Look, Aint Bea! They Convergin!

Fixed/mobile convergence (FMC) specialist Convergin will today announce IT giant BEA Systems Inc. (Nasdaq: BEAS) as its latest technology and sales partner in the carrier service convergence space.

Partnerships with big-name companies that carriers trust are vital for specialist startups such as Convergin, which has focused on the development of Service Capability Interaction Manager (SCIM) capabilities.

The SCIM is a service mediation function that handles the interaction between services in the applications plane of an IP Multimedia Subsystem (IMS) domain, and is one of the vital service delivery components in an IMS architecture. (See Convergin Offers Convergence and IMS Guide.)

And it's an important function, according to Heavy Reading analyst at large, Caroline Chappell. "The SCIM deals with issues that were never satisfactorily resolved in the IN [intelligent networks] world, such as how the service logic handles an initial user request trigger and temporarily hands control over to another service, as well as what the arbitration mechanism is between services competing for control over a session," she notes in her report, "Service Orchestration: The Key to Telco SOA."

But with IMS at such an early stage, Convergin has also developed pre-IMS service mediation and protocol conversion capabilities that enable carriers to use their existing infrastructures, such as IN servers and HLRs (home location registers), alongside next-generation SIP-based service platforms, so both legacy and new services can be delivered across both old and new service delivery platforms without any need to rewrite applications or replace legacy platforms.

This process is known as service orchestration, or service brokering. (See Service Orchestration.)

Such systems are regarded as vital in carrier migration strategies as they start to deploy converged SIP-based service architectures, and they enable operators to launch services such as fixed/mobile convergence voice using dualmode GSM/WiFi handsets before they deploy a full IMS architecture. (See Convergin Claims FMC First.)

These legacy/NGN convergence capabilities are at the heart of Convergin's partnership with BEA. The two firms are integrating Convergin's Accolade Wireless Convergence Server (WCS) with BEA's WebLogic SIP server, a combination that, in theory, would allow mobile and fixed operators to retain their existing service portfolios and add new SIP-based services that could then be offered to their current as well as new customers.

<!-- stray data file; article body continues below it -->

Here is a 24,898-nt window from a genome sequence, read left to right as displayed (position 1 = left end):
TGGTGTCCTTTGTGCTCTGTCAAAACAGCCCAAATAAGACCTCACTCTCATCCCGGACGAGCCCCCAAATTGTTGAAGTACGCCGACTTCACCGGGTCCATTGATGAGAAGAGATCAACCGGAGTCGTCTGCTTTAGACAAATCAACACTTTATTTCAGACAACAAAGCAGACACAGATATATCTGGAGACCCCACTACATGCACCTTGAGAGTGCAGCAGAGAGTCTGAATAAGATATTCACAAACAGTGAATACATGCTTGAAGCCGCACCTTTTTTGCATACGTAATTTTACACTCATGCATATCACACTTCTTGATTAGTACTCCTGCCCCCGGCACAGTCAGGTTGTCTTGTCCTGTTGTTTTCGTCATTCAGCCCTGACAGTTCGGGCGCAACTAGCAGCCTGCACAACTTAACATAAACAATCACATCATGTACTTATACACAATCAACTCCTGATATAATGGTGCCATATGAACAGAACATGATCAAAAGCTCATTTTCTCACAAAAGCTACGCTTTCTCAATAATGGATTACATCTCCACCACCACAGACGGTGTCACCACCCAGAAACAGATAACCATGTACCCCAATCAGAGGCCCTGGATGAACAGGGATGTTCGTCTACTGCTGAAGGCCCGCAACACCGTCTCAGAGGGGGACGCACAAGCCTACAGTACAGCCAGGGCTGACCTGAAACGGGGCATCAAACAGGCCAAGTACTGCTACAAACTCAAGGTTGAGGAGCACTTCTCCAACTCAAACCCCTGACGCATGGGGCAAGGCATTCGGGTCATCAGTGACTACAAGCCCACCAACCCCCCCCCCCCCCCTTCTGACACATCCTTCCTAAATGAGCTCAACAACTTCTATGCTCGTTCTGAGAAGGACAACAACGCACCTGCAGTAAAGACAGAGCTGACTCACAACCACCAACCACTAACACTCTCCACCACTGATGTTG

"With our SCIM, BEA can help carriers deliver these services over the core network and in legacy domains," says Convergin's CEO, Ayal Itzkovitz.

BEA is also one of the leading Web services and service-oriented architecture (SOA) vendors, which is good news for Convergin, as there is increasing consensus within the industry that Web services interfaces will provide the most efficient link between disparate systems and services. The interaction between the Web services interfaces needs to be controlled and managed, though, which is the job of the service orchestration tools. (See Service Orchestration: Who Will Lead?)

"BEA is a major SOA player, and everyone's looking at IMS being implemented using service-oriented architecture," states Itzkovitz, who says the two companies are already "working together in some customer-related activities," though he wouldn't elaborate.

That sounds as if the two firms are pitching jointly, as carriers trawl the vendor market for the NGN capabilities. "We're seeing a lot of Tier 1 RFPs [request for proposals]," with the SCIM becoming more prominent in the stated requirements, says Itzkovitz.

And to get anywhere with the large operators, Convergin needs relationships with bigger companies that have some clout with the carriers. The Israeli company's focus is on developing partnership channels and becoming part of the IMS pitch of those larger vendors.

While BEA is Convergin's first big IT partner, the company already has a reseller deal with Tekelec that has generated new business, and it has engaged in interoperability and development work with Nortel Networks Ltd. , says the CEO. Convergin has worked closely with Nortel at its Bahamas Telecommunications Company (BTC) deployment. (See Tekelec Taps Convergin, Mirs Deploys Tekelec, and Convergin Goes Tropical.)

In total, Convergin is deployed in 12 networks, and has just finalized a "large deployment in Brazil. We also have some Tier 1 trials in the U.S." with mobile operators, claims Itzkovitz.

So who is Convergin having to see off to win the SCIM and service orchestration business that's out there? Itzkovitz says there are a number of players that are claiming SCIM functionality, but he considers Alcatel-Lucent (NYSE: ALU) and Leapstone Systems Inc. his toughest rivals. AlcaLu has a product called the Lucent Service Broker that it "has been promoting heavily;" and Leapstone's CCE serviceBroker product was used in the recent 2006 Global MultiService Forum Interoperability (GMI) event. (See Lucent Storms VON and Tier 1 SPs Trial IMS.)

The competition is wider than that, though, as other IT giants such as HP Inc. (NYSE: HPQ), IBM Corp. (NYSE: IBM), Microsoft Corp. (Nasdaq: MSFT), and Oracle Corp. (Nasdaq: ORCL), as well as specialists like Aepona Ltd. and jNetX Inc. tout their service orchestration capabilities.

Despite such significant competition, Convergin is winning new business and will double its revenues this year compared with 2005, and break through the $10 million mark, says Itzkovitz. The Herzliya, Israel-based company has about 40 on staff and has undertaken only one round of funding of "a few million dollars," says Itzkovitz, with MRV Communications Inc. (Nasdaq: MRVC) as the lead investor.

— Ray Le Maistre, International News Editor, Light Reading

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